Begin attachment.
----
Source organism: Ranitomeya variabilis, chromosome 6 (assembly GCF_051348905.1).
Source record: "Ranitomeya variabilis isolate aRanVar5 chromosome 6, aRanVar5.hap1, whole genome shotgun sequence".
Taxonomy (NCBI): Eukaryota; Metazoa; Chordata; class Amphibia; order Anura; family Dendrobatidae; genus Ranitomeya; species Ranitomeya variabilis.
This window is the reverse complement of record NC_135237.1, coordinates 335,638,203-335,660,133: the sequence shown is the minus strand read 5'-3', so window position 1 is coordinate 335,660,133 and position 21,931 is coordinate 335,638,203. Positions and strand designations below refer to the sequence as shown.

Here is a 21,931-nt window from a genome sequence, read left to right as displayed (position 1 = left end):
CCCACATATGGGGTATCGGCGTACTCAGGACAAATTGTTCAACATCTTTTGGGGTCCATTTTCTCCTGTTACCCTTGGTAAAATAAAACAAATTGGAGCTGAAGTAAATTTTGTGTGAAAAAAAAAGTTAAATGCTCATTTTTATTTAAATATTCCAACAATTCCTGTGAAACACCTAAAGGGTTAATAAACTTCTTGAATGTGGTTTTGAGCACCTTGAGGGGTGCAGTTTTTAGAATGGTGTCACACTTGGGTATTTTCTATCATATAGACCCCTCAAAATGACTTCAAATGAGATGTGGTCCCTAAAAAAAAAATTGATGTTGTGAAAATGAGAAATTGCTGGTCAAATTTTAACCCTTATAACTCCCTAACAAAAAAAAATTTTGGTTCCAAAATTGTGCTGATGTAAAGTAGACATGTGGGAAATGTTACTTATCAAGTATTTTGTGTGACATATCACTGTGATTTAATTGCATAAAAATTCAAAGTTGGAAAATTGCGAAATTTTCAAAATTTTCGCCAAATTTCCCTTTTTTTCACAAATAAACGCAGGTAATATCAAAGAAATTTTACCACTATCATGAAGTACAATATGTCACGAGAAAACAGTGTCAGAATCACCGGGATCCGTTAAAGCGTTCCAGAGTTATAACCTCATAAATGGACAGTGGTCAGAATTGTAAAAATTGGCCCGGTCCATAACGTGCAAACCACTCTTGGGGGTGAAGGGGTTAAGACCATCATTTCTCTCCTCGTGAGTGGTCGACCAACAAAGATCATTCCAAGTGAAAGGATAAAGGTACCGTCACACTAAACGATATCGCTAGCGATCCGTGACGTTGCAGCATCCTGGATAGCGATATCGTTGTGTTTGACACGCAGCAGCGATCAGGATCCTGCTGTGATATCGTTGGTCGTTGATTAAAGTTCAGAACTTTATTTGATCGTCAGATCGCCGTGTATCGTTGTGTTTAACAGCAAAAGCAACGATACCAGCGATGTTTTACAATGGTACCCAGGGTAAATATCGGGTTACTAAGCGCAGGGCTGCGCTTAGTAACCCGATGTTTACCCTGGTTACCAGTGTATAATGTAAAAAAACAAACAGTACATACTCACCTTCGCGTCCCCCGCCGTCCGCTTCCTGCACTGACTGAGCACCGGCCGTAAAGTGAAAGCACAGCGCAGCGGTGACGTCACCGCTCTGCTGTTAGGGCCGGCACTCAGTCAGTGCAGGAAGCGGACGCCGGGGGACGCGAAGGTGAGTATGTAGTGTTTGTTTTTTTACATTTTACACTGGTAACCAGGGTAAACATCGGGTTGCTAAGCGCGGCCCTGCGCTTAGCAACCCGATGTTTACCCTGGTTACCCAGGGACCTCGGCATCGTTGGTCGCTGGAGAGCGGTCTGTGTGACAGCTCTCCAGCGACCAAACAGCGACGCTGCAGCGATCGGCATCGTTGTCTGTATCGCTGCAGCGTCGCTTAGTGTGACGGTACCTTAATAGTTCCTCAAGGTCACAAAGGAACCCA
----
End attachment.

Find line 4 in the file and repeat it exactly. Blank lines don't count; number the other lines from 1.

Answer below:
This window is the reverse complement of record NC_135237.1, coordinates 335,638,203-335,660,133: the sequence shown is the minus strand read 5'-3', so window position 1 is coordinate 335,660,133 and position 21,931 is coordinate 335,638,203. Positions and strand designations below refer to the sequence as shown.